If you lived within 50 miles of a nuclear power plant, you would receive an average radiation dose of approximately 0.01 millirem per year. To put this into perspective, the average person in the United States receives an exposure of 300 millirem per year from natural sources of background radiation. What are the health risks of exposure to ionizing radiation? Modern nuclear reactors are well designed to prevent radiation leakage and alarm systems are designed to signal each time a leak occurs. As an additional safety measure, all workers will wear dosimeters to monitor their individual exposure levels.
Researchers reported that the analysis of the remaining Canadian nuclear workers (93.2 percent) provided no evidence of increased risk, and the risk estimate was consistent with the estimates that form the basis of radiation protection standards. While these studies have been conducted in the context of nuclear energy workers, the results apply to professionals in related fields, such as medicine and science, who may also be exposed to low doses of radiation in the course of their employment. In addition, researchers claim that in this study, less than 5% of workers in the nuclear industry received the maximum cumulative radiation dose of 100 millisieverts throughout their careers, and most of those doses were received in the early days of the nuclear industry, when radiation protection standards were minors. rigorous.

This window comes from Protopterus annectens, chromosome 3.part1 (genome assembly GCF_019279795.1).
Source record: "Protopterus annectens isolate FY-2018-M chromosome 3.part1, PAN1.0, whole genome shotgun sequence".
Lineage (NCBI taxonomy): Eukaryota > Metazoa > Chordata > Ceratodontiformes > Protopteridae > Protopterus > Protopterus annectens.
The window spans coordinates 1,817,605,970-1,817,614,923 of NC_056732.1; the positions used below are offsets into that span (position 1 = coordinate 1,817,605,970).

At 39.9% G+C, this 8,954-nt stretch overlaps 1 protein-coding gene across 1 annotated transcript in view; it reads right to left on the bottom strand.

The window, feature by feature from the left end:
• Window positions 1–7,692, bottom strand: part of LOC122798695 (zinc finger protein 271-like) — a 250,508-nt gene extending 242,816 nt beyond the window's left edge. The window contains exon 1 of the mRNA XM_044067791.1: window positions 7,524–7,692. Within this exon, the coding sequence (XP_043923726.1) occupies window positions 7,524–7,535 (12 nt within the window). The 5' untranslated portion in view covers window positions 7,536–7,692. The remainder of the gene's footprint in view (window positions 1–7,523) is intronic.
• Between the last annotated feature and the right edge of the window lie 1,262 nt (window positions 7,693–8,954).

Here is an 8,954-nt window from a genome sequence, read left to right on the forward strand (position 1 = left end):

Although the recent explosion at the Fukushima power plant in Japan has not yet shown any acute effect on those most exposed to radiation, the incident itself created negative attitudes towards nuclear power and the nuclear power plant. In fact, many nuclear power plant workers are more concerned with issues such as fires, explosions and radiation leaks, rather than being naturally exposed to radiation during routine work. Extensive epidemiological studies of nuclear power plant workers have shown that working in a nuclear power plant is not a risky occupation. Human exposure to I-131 released by accidents at nuclear power plants stems mainly from the consumption of contaminated water, milk, or food.
Based on those estimates, researchers say that about 1 to 2% of all deaths among workers in the nuclear industry can be attributed to radiation exposure. The individual dosimeters of nuclear power plant workers since the 1940s have been maintained and available for analysis to correlate them with the long-term health of workers. However, researchers say that many of the more than 400,000 nuclear workers who participated in the study worked in the early days of the nuclear industry and were exposed to much higher radiation doses than current standards. Zani, The Effect of the Fukushima Nuclear Accident on Risk Perception, Antinuclear Behavioral Intentions, Attitude, Trust, Environmental Beliefs and Values, Environ.
Radioactive isotopes released in nuclear power plant accidents include iodine-131 (I-13), cesium-134 (Cs-13) and Cs-137.